There are a couple of limitations with this design. Firstly, as Apple quite rightly pointed out, such devices take up a reasonable amount of space inside the iPhone’s already cramped enclosure. The 3.5MM jack is the largest component inside the iPhone, and the chips required for the audio circuit to function take up yet more space on the iPhone’s logic board. Those chips also consume your battery, especially if you’re driving a more power hungry pair of headphones at mid to high volume levels.

And the iPhone is of course built down to a price, meaning that the components used in its audio circuits must come at a price point far lower than that of a dedicated device. This means the components in use are not necessarily of the best quality, particularly the headphone amplifier which, although very good, is easily surpassed by a dedicated external device.

Apple’s lightning connector, however, provides a direct digital audio feed. A device that connects to the lightning connecter must contain its own independent DAC and, in the case of an adapter to connect your traditional headphones, a headphone amplifier chip. Many headphone users choose to opt for an external headphone amplifier to drive higher quality headphones from their iPhone. Such devices are typically battery powered and take their audio output from the comparatively low quality 3.5MM output of the iPhone. However, Apple’s decision to remove that output paves the way for devices which must interface directly with the superior digital lightning connector, resulting in superior sound quality for the end user. Such devices can also be powered directly from the iPhone itself which, with the advantage of modern digital amplification could result in some tiny and efficient devices able to easily outperform the bulky portable amplifiers on the market today.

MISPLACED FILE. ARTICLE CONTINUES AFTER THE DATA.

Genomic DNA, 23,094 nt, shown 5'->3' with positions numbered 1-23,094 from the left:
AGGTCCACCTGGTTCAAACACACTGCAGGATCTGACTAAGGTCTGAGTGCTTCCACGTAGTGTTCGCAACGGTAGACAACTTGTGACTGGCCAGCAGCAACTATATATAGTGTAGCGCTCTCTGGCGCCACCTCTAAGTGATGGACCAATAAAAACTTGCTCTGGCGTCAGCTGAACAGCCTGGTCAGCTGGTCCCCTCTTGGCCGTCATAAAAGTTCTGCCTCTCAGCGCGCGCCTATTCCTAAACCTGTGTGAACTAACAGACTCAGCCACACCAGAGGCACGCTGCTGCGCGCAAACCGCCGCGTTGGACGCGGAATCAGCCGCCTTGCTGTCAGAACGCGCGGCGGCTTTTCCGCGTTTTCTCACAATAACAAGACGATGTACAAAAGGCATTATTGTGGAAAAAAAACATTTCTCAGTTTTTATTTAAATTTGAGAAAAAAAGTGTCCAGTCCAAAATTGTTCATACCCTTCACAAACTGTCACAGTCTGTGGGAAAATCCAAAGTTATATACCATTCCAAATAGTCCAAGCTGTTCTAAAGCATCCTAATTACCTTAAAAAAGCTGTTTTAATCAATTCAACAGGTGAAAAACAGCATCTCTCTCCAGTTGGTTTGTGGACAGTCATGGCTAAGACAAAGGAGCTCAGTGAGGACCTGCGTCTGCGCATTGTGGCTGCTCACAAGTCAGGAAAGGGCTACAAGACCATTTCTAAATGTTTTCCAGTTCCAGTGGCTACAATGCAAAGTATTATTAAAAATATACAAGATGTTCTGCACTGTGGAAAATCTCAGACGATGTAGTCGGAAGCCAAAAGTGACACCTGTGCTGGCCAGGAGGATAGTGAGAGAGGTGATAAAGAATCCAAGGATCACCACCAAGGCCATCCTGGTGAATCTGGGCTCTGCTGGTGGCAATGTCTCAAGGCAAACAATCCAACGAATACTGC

For those who wish to retain the headphone jack as a more permanent feature of their iPhone, there are already a couple of products on the market offering a headphone amplifier integrated within an iPhone case designed to fit current generation models. Arcam’s MusicBoost is an example of such a product, and although there’s no word yet on whether or not the device will receive an upgrade to fit the newly designed ipHones, such a device is the perfect solution for those wanting a headphone connection without the adapters they’d otherwise require.

Let’s not forget also that Apple are, for once, including a 3.5MM adapter in the box along with a pair of EarPods which feature a direct lightning connection. Apple should be applauded for including such an accessory with the iPhone as such devices are usually made available as an option at a hugely inflated price.